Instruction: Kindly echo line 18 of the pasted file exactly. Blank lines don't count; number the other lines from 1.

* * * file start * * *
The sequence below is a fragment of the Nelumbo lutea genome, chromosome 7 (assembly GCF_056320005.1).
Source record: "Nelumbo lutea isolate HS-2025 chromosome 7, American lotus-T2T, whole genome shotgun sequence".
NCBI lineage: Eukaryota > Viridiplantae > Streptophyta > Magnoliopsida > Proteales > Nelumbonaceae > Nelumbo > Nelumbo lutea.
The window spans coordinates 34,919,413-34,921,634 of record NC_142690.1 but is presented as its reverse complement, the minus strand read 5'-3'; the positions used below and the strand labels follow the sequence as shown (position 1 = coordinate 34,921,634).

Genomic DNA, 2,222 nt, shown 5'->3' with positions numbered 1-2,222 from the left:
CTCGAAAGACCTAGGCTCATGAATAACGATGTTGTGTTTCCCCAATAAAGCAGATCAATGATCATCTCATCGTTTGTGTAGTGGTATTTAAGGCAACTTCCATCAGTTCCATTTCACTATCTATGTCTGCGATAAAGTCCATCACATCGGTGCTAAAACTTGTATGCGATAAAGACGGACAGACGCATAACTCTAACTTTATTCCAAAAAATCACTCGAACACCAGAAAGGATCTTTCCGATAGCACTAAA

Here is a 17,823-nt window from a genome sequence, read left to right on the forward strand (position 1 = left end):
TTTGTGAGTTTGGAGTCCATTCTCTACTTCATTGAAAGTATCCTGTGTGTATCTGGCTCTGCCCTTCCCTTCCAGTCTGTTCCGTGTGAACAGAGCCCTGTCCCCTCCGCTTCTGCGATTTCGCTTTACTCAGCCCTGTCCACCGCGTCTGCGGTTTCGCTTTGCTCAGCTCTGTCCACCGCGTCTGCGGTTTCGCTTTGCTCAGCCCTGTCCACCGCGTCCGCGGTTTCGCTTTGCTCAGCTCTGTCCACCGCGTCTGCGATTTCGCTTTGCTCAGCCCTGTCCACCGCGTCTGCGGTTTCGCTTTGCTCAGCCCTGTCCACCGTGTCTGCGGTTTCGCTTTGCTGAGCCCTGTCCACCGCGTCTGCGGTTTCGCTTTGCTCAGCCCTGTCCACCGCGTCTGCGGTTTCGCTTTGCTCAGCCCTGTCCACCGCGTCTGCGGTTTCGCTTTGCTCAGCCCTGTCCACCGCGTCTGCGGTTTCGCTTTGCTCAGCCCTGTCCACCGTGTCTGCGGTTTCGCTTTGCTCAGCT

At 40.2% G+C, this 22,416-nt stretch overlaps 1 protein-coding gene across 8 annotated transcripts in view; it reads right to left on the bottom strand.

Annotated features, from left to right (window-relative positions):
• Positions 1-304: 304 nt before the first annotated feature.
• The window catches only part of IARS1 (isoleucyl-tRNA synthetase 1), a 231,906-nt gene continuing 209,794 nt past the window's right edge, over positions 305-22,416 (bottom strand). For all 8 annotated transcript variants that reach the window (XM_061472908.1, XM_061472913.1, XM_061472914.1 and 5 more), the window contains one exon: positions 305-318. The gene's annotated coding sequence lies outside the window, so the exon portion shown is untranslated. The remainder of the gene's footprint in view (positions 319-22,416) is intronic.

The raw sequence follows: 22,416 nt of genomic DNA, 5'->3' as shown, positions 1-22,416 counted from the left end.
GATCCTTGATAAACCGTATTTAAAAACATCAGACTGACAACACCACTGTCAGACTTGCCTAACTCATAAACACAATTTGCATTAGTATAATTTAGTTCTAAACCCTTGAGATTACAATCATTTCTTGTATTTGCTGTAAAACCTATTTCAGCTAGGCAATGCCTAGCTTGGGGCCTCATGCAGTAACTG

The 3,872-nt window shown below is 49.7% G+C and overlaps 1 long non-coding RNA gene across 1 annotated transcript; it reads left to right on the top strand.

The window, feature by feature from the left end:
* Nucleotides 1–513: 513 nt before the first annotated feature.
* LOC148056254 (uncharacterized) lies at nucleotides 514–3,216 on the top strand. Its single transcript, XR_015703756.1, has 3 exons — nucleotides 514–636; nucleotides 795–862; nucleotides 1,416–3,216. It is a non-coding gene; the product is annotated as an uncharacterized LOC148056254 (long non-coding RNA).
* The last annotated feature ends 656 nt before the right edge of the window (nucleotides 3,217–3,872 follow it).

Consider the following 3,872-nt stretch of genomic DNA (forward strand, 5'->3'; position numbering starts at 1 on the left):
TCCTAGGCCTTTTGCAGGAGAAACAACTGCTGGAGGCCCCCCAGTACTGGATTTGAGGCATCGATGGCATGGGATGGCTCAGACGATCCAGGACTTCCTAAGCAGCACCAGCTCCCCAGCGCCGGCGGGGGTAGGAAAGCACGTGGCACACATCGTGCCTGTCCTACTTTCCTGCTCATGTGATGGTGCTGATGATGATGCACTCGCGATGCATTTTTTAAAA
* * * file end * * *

* LOC148056254 (uncharacterized) lies at nucleotides 514–3,216 on the top strand. Its single transcript, XR_015703756.1, has 3 exons — nucleotides 514–636; nucleotides 795–862; nucleotides 1,416–3,216. It is a non-coding gene; the product is annotated as an uncharacterized LOC148056254 (long non-coding RNA).